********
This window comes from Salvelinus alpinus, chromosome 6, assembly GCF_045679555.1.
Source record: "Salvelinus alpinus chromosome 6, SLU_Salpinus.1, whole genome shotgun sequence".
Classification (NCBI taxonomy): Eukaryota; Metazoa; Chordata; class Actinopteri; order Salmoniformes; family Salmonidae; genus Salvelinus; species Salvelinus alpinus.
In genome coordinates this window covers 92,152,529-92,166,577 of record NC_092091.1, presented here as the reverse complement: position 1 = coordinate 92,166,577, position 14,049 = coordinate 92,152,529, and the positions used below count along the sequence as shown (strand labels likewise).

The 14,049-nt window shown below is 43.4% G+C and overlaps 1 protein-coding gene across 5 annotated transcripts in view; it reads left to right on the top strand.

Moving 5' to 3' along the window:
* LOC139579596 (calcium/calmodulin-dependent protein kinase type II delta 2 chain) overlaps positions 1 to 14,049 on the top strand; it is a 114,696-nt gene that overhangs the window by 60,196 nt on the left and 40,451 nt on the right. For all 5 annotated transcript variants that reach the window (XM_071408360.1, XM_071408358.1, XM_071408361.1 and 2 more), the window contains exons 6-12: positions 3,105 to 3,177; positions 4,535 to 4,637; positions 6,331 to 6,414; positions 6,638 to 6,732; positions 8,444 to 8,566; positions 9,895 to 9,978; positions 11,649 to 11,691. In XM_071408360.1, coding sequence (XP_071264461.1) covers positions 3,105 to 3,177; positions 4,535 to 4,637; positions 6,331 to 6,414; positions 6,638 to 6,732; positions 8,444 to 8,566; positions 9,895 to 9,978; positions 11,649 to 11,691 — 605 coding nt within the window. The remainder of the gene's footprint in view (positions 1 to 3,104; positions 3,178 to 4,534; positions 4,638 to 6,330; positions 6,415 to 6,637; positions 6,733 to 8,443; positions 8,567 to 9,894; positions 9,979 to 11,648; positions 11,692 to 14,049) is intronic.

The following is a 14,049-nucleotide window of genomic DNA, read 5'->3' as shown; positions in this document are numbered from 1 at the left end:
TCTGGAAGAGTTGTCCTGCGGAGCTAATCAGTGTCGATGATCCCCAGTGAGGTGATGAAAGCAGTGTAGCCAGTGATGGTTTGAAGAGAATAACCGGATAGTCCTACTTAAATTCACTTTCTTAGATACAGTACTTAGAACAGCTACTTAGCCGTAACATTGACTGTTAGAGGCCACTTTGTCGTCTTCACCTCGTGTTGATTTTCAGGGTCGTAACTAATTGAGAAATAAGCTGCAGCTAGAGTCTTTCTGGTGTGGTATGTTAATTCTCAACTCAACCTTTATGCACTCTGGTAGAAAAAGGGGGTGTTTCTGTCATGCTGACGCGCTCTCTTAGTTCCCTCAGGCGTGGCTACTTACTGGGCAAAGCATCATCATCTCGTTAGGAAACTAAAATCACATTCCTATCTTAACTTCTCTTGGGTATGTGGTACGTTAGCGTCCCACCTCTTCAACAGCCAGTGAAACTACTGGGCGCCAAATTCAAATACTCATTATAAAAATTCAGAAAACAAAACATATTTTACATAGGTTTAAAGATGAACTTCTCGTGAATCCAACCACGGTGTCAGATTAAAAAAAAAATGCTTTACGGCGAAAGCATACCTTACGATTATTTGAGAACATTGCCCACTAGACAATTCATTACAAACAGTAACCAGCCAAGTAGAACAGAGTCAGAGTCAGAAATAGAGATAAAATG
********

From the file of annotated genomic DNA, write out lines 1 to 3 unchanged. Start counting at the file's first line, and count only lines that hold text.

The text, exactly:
This window comes from Salvelinus alpinus, chromosome 6, assembly GCF_045679555.1.
Source record: "Salvelinus alpinus chromosome 6, SLU_Salpinus.1, whole genome shotgun sequence".
Classification (NCBI taxonomy): Eukaryota; Metazoa; Chordata; class Actinopteri; order Salmoniformes; family Salmonidae; genus Salvelinus; species Salvelinus alpinus.